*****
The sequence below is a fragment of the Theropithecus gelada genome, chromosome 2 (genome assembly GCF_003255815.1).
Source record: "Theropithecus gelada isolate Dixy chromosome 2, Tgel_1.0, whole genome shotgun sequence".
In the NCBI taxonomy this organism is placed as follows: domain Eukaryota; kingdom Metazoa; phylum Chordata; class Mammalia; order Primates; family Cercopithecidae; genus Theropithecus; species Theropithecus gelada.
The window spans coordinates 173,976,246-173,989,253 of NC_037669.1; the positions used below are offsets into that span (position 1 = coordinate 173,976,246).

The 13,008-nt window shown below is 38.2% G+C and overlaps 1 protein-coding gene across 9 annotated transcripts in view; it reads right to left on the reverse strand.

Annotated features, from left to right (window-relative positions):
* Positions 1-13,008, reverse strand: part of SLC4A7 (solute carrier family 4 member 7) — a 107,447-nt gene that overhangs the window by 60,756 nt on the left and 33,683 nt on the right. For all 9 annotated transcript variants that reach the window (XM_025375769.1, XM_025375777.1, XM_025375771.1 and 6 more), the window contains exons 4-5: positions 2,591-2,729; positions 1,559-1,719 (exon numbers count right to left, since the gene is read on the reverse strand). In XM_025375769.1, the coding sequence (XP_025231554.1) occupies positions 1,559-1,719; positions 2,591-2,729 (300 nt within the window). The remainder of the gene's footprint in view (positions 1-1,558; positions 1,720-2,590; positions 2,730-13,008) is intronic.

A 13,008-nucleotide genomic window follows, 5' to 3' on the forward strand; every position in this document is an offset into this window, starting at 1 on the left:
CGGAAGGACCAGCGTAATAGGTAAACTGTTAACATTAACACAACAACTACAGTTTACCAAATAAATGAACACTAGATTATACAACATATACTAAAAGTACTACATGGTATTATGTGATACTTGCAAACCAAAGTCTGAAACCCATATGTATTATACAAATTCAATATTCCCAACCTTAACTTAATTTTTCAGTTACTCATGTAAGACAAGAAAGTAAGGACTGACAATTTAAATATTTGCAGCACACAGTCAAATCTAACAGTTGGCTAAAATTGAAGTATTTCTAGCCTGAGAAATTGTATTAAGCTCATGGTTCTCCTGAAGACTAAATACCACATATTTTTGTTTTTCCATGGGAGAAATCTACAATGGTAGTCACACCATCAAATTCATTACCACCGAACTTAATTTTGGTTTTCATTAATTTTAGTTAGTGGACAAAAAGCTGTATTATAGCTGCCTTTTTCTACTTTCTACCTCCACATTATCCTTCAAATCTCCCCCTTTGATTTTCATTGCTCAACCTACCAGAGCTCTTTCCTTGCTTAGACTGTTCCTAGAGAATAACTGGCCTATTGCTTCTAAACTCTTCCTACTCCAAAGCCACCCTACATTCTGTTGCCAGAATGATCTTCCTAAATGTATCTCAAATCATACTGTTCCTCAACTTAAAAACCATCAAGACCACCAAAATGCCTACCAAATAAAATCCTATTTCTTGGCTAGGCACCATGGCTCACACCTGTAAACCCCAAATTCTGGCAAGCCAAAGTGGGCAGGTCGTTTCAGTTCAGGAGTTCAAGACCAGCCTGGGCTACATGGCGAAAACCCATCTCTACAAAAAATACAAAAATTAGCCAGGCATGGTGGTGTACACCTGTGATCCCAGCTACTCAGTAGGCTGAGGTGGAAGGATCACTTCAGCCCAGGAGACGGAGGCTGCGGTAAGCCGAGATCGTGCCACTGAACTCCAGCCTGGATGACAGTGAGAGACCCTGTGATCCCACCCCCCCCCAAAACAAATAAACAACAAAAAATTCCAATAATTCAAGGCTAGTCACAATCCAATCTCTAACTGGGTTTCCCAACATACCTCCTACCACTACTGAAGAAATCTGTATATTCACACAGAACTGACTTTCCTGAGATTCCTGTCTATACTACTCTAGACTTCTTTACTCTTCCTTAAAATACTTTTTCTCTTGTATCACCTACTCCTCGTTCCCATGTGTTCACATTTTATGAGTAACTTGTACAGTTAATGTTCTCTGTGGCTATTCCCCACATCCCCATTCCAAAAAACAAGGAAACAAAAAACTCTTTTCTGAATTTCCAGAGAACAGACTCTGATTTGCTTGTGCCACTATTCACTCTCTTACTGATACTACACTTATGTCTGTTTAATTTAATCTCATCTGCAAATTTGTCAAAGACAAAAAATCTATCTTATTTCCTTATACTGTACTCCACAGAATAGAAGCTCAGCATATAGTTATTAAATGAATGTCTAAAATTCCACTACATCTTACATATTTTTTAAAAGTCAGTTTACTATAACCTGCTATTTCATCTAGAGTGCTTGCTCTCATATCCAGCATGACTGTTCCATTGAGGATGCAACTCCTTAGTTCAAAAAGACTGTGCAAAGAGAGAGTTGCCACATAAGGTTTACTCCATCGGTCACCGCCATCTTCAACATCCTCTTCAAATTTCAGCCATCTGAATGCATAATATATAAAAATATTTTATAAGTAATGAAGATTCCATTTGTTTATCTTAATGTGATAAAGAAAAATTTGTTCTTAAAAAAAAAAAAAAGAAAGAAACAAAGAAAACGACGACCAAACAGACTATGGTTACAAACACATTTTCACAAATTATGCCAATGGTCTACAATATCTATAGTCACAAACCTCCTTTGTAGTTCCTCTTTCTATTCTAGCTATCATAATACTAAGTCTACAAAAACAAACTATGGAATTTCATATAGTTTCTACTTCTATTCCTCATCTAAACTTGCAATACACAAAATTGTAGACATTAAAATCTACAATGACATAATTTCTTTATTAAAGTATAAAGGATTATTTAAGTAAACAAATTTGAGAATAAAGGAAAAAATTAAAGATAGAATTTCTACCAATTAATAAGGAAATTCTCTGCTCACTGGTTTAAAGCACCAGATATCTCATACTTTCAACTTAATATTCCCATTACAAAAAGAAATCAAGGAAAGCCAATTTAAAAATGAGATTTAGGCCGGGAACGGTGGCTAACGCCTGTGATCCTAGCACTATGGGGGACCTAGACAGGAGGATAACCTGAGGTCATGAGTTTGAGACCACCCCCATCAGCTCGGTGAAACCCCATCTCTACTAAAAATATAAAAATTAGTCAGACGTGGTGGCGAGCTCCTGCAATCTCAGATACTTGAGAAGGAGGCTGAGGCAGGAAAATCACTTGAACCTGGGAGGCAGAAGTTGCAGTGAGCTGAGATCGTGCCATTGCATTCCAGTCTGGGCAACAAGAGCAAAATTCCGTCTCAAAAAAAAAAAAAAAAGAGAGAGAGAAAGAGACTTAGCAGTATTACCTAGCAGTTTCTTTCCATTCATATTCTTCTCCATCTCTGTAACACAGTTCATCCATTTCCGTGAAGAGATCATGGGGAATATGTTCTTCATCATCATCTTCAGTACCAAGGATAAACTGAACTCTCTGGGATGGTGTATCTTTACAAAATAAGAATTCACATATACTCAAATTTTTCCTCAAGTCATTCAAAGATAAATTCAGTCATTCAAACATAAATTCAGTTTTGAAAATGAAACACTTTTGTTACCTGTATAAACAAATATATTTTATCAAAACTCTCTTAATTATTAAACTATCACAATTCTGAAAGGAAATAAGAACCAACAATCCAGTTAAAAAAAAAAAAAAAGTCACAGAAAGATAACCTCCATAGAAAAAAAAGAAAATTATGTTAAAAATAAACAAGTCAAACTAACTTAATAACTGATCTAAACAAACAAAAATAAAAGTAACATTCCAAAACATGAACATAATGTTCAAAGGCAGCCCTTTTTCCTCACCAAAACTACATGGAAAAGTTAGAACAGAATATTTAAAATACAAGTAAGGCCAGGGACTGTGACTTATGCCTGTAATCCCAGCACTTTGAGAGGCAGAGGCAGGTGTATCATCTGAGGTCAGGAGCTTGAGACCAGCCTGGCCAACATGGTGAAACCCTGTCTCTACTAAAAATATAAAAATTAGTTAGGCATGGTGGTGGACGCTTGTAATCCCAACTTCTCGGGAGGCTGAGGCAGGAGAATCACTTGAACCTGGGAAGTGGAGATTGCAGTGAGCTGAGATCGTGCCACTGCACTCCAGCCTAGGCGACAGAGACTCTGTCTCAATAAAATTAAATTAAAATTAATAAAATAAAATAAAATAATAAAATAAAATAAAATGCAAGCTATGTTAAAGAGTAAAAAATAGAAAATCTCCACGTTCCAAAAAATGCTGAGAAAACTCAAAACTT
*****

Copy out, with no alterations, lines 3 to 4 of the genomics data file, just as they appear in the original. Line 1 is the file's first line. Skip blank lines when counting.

In the NCBI taxonomy this organism is placed as follows: domain Eukaryota; kingdom Metazoa; phylum Chordata; class Mammalia; order Primates; family Cercopithecidae; genus Theropithecus; species Theropithecus gelada.
The window spans coordinates 173,976,246-173,989,253 of NC_037669.1; the positions used below are offsets into that span (position 1 = coordinate 173,976,246).